Parenting while self-employed comes with its own set of challenges


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For April and Darrin Morey, every day is "take your kid to work day."

In 2011, their Raleigh, N.C.-area homemade cookie business, The Cookie People -- their 4-year-old baby -- had never been busier. More customers meant more hours in the kitchen, more trips to the store and more time spent managing operations.

Then the Moreys learned they had another baby on the way.

On Aug. 31, 2012, the challenge of raising both a small child and a small business began. Two days after their new son, Mason, was born, the Moreys were back in the kitchen with the infant by their side.

"Those first few months were definitely the hardest," Ms. Morey said. "Sometimes I look back, and I don't know how we did it."

The Moreys joined the ranks of entrepreneurs trying to meet the demands of both their businesses and their children.

Many entrepreneurial parents find it easier to manage their family life outside of the corporate realm. The hours of a small-business owner are generally more flexible than those of a nine-to-five employee. But most have found that parenting while self-employed comes with its own set of challenges.

Jennifer Martin, executive director of the Greater Raleigh Merchants Association, a nonprofit that helps connect business with the community, estimated more than 70 percent of the organization's 318 members have children younger than 13.

"A lot of people have left the corporate world out of necessity or because of the economy," Ms. Martin said. "Many had children and needed a schedule that worked more with them."

Nine-month-old Mason Morey watches his parents bake thousands of cookies each week and is familiar with the three farmers' markets they frequent.

But the Moreys' work schedule falls second to their son's napping and eating schedule. His needs dictate how much time they can spend at the markets, so they use a small team to help manage sales, baking and other tasks. Ben, Ms. Morey's 17-year-old son from her first marriage, often helps transport inventory and break down the tent when the markets close.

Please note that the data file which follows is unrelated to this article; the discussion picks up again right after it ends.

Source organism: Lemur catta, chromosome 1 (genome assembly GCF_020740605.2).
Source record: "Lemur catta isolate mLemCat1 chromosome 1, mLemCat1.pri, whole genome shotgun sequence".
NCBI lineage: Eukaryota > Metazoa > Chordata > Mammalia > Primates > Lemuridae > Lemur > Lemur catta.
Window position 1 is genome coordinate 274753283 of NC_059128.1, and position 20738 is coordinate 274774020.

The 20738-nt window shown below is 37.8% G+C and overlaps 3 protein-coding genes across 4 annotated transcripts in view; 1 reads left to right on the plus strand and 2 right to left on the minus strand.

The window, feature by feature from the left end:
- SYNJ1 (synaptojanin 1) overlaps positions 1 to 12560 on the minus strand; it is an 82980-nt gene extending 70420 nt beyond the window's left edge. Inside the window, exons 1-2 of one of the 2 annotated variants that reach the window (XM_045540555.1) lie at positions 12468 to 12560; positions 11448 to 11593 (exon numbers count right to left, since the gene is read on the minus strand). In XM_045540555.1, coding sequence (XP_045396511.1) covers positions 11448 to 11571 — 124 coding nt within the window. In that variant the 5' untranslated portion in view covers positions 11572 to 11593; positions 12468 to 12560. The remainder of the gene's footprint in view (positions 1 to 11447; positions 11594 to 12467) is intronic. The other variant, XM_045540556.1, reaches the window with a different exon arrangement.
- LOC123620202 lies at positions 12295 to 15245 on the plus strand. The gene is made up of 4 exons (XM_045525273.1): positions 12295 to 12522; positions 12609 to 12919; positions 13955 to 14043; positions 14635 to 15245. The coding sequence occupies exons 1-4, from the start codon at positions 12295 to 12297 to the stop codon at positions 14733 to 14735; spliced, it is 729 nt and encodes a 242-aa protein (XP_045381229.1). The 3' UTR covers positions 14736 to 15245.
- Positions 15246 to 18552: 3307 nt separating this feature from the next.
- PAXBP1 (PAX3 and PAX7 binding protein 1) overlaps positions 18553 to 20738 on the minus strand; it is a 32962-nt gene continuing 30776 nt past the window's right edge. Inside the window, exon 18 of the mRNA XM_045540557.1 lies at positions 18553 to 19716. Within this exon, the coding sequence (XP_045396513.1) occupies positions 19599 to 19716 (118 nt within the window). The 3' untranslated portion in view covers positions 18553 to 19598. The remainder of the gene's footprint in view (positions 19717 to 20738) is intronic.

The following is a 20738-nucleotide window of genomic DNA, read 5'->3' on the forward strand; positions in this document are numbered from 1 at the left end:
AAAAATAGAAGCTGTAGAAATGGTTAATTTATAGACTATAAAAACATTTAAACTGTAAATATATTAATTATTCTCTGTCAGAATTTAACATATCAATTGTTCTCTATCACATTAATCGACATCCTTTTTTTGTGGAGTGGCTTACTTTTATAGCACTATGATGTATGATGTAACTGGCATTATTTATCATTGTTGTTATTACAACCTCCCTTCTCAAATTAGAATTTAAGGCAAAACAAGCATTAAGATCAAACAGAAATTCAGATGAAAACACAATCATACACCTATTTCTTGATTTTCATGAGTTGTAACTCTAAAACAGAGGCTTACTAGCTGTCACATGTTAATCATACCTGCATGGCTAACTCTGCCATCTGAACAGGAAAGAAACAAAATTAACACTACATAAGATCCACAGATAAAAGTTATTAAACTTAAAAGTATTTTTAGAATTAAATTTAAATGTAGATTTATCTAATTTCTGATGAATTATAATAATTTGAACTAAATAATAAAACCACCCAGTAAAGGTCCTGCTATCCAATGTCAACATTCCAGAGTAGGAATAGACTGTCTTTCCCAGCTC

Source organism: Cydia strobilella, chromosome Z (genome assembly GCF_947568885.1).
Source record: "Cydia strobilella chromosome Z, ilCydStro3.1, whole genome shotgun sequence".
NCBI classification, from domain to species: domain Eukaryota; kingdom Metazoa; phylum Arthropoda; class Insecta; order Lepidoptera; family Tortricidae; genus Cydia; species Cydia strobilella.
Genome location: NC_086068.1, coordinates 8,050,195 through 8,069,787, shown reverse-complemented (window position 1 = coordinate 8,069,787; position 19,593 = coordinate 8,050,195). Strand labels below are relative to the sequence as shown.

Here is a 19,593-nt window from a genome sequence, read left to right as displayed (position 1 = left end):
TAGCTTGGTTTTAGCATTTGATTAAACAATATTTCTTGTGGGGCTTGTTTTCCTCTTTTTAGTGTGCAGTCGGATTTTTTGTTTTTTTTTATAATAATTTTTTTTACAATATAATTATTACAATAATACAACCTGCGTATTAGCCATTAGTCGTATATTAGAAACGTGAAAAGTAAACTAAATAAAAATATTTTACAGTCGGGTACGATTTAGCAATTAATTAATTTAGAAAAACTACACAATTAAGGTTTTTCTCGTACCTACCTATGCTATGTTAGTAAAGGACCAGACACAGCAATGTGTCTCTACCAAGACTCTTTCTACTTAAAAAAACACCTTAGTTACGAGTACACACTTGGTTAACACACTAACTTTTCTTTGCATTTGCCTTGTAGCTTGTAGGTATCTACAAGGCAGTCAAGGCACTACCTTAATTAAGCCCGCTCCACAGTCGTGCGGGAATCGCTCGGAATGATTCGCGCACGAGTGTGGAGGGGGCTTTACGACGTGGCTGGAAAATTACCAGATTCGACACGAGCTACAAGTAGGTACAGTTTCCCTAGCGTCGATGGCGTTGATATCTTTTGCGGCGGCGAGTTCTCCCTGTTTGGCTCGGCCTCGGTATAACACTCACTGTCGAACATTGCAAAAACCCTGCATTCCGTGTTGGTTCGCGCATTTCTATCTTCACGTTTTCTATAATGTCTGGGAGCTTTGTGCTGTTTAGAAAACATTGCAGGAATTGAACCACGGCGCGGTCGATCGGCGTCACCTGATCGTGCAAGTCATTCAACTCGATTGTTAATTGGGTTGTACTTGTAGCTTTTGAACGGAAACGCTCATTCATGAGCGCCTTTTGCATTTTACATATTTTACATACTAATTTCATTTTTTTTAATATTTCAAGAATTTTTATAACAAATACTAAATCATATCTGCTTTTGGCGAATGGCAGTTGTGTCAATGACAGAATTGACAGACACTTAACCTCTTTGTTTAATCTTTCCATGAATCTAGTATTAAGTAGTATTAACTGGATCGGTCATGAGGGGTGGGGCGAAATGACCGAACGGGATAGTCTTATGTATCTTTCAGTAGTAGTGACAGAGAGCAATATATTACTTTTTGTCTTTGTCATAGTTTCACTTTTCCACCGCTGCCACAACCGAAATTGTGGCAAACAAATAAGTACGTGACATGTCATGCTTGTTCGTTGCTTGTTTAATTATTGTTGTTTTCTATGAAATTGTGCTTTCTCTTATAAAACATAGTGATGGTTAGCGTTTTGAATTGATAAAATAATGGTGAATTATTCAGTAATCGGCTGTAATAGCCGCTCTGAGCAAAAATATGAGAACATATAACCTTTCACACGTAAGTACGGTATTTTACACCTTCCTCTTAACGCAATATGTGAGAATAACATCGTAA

The help makes it easier, but it's still not easy. Their baby needs constant love and attention, and so does the business, which -- like Mason -- gets bigger every year.

"This takes multitasking to a whole new level," Ms. Morey said. "It used to be Wednesday that we would start getting ready for the weekend markets, but now it's seven days a week. It's constant shopping, baking and cleaning, and only now and then do we get half a Monday to not think about the business."

It's a mindset J.P. and Amy Phinney, the owners of Unleashed, a Raleigh dog and cat product store, know all too well. They were forced to become expert multitaskers 18 months ago when Walter, their first child, was born. At the time, they were in the process of opening their third store.

"Walter is with us all the time," Mr. Phinney said. "He goes where we go. If we have to go to work, he comes with us there. We got a lot of use out of that chest carrier when he was born. We got some fun pictures of him strapped to my chest as we were preparing the new store."

It's easy for the Phinneys to keep Walter in tow -- when he's awake. When he's asleep, he becomes an anchor.

"The lack of mobility is a big challenge," Mr. Phinney said. "Before we had Walter, we could be anywhere in an instant. If there was a problem at one of the stores, one of us could just jump in the car and go. With a newborn, it takes seven times as long, or it's just not possible. Nap time rules all."

Now, the Phinneys are gearing up to do it all over again. They recently opened their fourth store, and Amy Phinney is just over three months pregnant.

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